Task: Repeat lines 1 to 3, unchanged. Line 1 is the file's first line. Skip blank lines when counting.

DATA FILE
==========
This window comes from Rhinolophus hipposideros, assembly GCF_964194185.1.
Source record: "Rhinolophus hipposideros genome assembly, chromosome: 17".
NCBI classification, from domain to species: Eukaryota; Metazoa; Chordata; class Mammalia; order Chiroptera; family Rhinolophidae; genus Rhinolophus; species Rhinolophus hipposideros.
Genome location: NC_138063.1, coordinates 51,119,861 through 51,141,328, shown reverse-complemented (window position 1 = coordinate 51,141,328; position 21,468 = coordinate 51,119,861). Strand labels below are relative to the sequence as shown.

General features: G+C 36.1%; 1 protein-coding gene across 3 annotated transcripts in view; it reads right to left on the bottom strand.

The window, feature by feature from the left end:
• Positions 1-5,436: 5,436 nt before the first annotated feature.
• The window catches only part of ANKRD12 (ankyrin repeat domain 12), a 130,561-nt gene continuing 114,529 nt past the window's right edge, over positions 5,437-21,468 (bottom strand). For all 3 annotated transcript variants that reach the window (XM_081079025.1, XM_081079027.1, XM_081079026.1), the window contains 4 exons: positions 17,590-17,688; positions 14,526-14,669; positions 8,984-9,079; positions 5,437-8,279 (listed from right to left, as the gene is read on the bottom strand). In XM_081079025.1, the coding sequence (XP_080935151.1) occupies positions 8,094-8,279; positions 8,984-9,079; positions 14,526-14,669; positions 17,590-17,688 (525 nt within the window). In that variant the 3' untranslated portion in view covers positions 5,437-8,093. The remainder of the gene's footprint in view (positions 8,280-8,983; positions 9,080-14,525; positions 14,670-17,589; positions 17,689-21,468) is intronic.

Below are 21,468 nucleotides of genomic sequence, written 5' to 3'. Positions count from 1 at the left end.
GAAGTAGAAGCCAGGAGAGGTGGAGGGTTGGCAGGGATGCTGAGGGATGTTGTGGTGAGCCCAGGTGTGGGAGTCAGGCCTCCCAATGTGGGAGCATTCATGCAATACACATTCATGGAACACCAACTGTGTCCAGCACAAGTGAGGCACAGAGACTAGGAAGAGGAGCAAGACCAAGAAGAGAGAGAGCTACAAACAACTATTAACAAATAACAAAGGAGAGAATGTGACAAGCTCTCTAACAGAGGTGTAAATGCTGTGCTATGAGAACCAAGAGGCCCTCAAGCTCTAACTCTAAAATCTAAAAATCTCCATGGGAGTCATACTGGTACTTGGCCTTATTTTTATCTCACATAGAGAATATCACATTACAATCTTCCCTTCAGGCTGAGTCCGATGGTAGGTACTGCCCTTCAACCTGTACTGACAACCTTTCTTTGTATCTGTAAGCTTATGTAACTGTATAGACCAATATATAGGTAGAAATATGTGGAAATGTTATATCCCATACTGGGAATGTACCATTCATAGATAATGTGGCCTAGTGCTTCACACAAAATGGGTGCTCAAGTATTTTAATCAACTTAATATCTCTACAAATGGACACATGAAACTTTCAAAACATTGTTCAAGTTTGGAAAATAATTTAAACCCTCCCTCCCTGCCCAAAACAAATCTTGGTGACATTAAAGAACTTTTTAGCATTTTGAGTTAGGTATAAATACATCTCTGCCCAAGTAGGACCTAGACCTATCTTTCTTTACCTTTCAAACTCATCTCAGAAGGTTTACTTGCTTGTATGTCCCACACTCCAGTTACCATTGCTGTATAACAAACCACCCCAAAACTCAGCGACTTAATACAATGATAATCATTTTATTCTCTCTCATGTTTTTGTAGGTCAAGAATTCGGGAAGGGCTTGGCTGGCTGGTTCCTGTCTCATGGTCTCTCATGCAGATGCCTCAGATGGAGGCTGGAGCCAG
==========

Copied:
This window comes from Rhinolophus hipposideros, assembly GCF_964194185.1.
Source record: "Rhinolophus hipposideros genome assembly, chromosome: 17".
NCBI classification, from domain to species: Eukaryota; Metazoa; Chordata; class Mammalia; order Chiroptera; family Rhinolophidae; genus Rhinolophus; species Rhinolophus hipposideros.